At long last an industry specific degree course in graphic technology is about to be researched, developed and launched, all in a very tight timeframe.
State and Federal grants are in place and the first students need to be identified and set for enrolment by September 2003, with a start date for the degree planned for March 2004.
In the background, Collie Trust director and project director Howard Dare, has been more than energetic and single-minded in getting most of the hurdles cleared, whilst getting together two consultative groups whose task it will be to ensure the course delivery in to meet the early 2004 deadline.
To quote Howard Dare "there is no way we won’t meet the deadlines set!"
Whilst the course is to be developed and designed by RMIT University, it will be destined for a national audience and participation, using the resources of RMIT University, as well as academic partners from around the nation.
As part of the development, and to accommodate delivery of the course content, there will be significant changes and repositioning to what was RMIT TAFE-Printing and establishing what will be known as the International Centre for Graphic Technology [ICGT].
The first stage in this new strategy is the delivery and design of a Bachelor of Communications- Graphic Technology.
The uniqueness of the program has been researched by a series of workshops in both Melbourne and Sydney, the outcomes showed very clearly that there is a pent-up demand for higher education to meet the growing demand in the areas of printing and economic activities within the greater industry.
It has been identified that there is a need for a programme, but at the same time a sceptical view that required outcomes may not be delivered.
Smaller companies in particular have a view that a specific degree course in printing may not deliver the specific requirements demanded by them, and not address business issues, which are constantly ringing alarm bells in their companies.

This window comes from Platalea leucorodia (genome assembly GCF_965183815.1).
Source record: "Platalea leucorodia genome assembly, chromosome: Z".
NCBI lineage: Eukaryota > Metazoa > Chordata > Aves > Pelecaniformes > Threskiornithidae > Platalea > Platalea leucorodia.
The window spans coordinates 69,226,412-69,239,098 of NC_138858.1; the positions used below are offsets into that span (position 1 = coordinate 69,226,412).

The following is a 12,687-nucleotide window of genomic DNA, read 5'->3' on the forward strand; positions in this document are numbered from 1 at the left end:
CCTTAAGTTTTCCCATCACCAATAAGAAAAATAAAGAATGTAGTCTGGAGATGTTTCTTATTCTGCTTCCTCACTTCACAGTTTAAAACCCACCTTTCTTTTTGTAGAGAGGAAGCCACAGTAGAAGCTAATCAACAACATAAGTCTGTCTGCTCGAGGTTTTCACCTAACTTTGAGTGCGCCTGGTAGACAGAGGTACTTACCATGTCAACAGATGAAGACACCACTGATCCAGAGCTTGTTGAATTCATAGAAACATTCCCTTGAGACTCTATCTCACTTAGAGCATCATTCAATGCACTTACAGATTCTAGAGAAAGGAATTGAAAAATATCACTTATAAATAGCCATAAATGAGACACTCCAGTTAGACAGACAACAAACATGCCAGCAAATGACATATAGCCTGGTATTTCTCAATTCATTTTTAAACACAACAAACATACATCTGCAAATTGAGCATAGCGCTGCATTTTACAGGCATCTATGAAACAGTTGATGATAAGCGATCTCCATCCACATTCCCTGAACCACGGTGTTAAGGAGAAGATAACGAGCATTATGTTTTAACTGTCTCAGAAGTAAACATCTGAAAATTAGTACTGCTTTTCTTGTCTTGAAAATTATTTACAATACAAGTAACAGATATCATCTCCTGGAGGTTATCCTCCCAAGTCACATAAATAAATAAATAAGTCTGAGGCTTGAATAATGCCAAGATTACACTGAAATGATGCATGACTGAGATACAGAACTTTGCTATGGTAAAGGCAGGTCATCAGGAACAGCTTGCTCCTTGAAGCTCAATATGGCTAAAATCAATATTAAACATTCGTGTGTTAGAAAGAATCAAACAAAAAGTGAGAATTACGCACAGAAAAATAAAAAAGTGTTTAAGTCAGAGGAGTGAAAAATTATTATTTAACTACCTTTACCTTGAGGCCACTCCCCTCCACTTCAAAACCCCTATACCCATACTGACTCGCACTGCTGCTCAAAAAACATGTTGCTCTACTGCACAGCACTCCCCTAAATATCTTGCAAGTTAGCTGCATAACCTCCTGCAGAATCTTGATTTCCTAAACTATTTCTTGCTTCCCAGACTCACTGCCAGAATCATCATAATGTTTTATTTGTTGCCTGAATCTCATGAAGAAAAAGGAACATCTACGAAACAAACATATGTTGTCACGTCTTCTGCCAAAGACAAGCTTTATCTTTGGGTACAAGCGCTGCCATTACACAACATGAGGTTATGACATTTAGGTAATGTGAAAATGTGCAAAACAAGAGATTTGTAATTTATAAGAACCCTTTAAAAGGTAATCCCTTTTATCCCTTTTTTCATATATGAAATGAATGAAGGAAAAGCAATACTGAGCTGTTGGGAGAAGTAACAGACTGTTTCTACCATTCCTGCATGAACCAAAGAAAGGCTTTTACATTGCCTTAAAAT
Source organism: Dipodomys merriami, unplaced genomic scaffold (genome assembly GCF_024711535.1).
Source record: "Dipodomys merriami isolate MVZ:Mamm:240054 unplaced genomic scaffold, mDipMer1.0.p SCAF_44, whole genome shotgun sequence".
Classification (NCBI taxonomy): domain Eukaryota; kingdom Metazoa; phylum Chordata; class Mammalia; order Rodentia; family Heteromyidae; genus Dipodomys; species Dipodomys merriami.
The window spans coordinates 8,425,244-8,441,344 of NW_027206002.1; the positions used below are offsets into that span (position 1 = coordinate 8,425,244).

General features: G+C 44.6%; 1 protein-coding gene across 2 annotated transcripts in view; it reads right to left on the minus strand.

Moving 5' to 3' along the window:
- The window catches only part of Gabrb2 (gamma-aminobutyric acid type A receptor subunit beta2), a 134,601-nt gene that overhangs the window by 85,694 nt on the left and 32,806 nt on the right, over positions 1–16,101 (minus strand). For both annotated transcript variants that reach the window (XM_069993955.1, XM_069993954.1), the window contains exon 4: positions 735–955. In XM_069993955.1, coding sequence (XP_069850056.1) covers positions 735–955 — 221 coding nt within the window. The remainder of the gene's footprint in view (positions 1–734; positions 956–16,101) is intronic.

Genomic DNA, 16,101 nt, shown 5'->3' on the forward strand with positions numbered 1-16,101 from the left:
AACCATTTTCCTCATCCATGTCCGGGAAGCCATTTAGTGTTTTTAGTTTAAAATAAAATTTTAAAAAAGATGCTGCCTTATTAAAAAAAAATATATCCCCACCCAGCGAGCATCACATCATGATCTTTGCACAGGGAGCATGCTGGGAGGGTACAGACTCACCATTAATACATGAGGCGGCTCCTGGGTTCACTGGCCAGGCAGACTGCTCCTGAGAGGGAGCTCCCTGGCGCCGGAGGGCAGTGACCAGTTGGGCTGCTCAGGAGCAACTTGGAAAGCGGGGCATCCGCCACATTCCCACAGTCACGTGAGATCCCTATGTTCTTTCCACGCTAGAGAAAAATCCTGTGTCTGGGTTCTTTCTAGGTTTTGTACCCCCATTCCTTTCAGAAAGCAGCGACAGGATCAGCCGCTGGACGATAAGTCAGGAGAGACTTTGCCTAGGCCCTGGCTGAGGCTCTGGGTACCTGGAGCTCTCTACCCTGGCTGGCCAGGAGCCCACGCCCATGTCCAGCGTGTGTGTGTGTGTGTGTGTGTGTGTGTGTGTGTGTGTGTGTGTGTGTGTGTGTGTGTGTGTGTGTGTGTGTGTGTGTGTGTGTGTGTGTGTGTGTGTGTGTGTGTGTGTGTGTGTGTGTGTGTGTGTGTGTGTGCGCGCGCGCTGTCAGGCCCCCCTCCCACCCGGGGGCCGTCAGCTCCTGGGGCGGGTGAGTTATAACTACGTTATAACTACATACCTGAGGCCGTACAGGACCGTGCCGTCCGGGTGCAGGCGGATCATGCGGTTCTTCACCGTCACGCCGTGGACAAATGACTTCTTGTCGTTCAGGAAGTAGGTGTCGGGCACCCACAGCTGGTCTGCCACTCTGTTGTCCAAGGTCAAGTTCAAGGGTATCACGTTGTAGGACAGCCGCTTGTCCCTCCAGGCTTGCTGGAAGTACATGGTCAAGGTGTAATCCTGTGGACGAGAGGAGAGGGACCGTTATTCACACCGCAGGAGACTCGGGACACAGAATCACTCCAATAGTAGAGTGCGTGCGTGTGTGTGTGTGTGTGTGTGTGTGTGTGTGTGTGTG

Naturally enough it is important to develop content and delivery processes which are relevant and convenient and with the customer’s business wants and needs in mind.
More importantly at the moment it is a high priority to put together a group of experienced individuals with focus on the aforementioned issues. This group will involve key personnel from printing companies, unions, trade associations, and suppliers.
The integration of the course will have a focus on the post graduate activities in trade apprenticeships, as well as opening opportunities at senior college levels post year 12 studies, as well as providing traineeship opportunities within the industry.
The degree will involve three years of study with an degree outcome being Bachelor of Communications. The program will be a national initiative with flexible options for students. Agreements with other universities is an imperative to ensure its national flavour, this will be negotiated by the project team with other providers outside of RMIT to ensure national access for all students.
At the same time the delivery program will be integrated into RMIT University offerings and delivery structure.
Key Issues for the degree course and future direction for the ICGT:
• To address established concerns related to industry and skill forecasts.
• To reflect industry dissatisfaction with current flexibility and content for existing programmes.
• To provide linkage to the proposed centre of excellence for Digital Design.
• To provide guidance to the implementation of the innovation agenda.
• To optimise industry participation with respect to both inputs and outcomes.
• To ensure focus on life-long learning in the knowledge economy.
• To embed pathways between schooling, VET and higher education, thereby increasing opportunities for industry entrants.
The process as a whole is complicated and involved, and with these few words no one can do justice to the importance of this initiative.
For as many years as I can remember, the industry has pleaded for an industry specific higher education platform which will deliver a better educated manager to an industry which is becoming more challenging by the day.
It is a huge responsibility for the industry to support its development, but even more important to support the whole project by providing an opportunity for those people whom will become key employees of the future.
It is simply not an opportunity to leave it to that mystery person "someone else"! The responsibility must be shouldered by the industry as a whole.
Well done RMIT... and so say all of us!
Rod Spencer is a 40 year print industry veteran. He was Heidelberg ANZ sales director for many years and is now an industry consultant. He is based in Australia.
Contact Rod Spencer via email: firstname.lastname@example.org